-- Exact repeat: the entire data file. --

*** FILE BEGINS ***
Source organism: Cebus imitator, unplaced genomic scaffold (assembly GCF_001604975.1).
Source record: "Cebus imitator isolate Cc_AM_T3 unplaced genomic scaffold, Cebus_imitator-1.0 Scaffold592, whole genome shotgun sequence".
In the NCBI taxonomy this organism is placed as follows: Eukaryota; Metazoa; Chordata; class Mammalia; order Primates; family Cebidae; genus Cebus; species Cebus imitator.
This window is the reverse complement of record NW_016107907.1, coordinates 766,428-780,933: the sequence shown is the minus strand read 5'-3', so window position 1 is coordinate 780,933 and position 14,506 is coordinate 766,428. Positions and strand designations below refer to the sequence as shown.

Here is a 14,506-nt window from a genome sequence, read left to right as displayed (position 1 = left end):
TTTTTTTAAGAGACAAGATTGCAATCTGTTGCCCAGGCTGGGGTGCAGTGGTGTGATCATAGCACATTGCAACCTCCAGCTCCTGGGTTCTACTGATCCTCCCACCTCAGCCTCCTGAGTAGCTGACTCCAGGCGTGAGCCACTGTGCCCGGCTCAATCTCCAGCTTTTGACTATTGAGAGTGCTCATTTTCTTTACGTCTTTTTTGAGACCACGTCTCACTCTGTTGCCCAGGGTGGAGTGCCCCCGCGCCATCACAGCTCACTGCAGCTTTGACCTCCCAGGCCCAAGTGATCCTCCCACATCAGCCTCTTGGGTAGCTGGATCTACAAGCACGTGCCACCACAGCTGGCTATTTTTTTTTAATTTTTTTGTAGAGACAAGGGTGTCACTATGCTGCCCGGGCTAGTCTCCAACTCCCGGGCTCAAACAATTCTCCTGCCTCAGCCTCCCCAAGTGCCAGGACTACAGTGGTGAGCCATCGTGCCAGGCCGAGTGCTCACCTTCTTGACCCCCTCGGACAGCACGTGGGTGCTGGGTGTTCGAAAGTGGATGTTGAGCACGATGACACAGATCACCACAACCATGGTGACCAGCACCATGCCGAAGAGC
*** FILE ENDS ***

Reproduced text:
Source organism: Cebus imitator, unplaced genomic scaffold (assembly GCF_001604975.1).
Source record: "Cebus imitator isolate Cc_AM_T3 unplaced genomic scaffold, Cebus_imitator-1.0 Scaffold592, whole genome shotgun sequence".
In the NCBI taxonomy this organism is placed as follows: Eukaryota; Metazoa; Chordata; class Mammalia; order Primates; family Cebidae; genus Cebus; species Cebus imitator.
This window is the reverse complement of record NW_016107907.1, coordinates 766,428-780,933: the sequence shown is the minus strand read 5'-3', so window position 1 is coordinate 780,933 and position 14,506 is coordinate 766,428. Positions and strand designations below refer to the sequence as shown.

Here is a 14,506-nt window from a genome sequence, read left to right as displayed (position 1 = left end):
TTTTTTTAAGAGACAAGATTGCAATCTGTTGCCCAGGCTGGGGTGCAGTGGTGTGATCATAGCACATTGCAACCTCCAGCTCCTGGGTTCTACTGATCCTCCCACCTCAGCCTCCTGAGTAGCTGACTCCAGGCGTGAGCCACTGTGCCCGGCTCAATCTCCAGCTTTTGACTATTGAGAGTGCTCATTTTCTTTACGTCTTTTTTGAGACCACGTCTCACTCTGTTGCCCAGGGTGGAGTGCCCCCGCGCCATCACAGCTCACTGCAGCTTTGACCTCCCAGGCCCAAGTGATCCTCCCACATCAGCCTCTTGGGTAGCTGGATCTACAAGCACGTGCCACCACAGCTGGCTATTTTTTTTTAATTTTTTTGTAGAGACAAGGGTGTCACTATGCTGCCCGGGCTAGTCTCCAACTCCCGGGCTCAAACAATTCTCCTGCCTCAGCCTCCCCAAGTGCCAGGACTACAGTGGTGAGCCATCGTGCCAGGCCGAGTGCTCACCTTCTTGACCCCCTCGGACAGCACGTGGGTGCTGGGTGTTCGAAAGTGGATGTTGAGCACGATGACACAGATCACCACAACCATGGTGACCAGCACCATGCCGAAGAGC